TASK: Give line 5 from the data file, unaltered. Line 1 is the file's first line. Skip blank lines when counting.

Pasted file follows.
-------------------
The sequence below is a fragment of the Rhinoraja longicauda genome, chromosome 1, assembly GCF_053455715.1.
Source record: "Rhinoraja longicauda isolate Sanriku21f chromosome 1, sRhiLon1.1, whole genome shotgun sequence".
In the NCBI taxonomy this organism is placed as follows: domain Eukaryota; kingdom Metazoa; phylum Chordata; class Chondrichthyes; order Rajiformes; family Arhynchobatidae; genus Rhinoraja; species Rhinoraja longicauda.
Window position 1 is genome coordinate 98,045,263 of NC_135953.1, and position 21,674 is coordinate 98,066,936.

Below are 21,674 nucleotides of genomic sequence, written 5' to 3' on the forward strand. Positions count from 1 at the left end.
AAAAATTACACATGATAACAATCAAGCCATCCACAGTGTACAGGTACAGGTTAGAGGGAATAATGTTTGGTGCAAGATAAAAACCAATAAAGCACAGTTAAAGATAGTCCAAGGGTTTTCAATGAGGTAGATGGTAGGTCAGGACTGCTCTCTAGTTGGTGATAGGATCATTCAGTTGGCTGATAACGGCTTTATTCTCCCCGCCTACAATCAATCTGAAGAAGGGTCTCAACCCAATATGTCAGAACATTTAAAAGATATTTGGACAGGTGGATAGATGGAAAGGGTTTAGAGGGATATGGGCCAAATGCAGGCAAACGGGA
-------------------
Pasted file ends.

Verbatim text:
Below are 21,674 nucleotides of genomic sequence, written 5' to 3' on the forward strand. Positions count from 1 at the left end.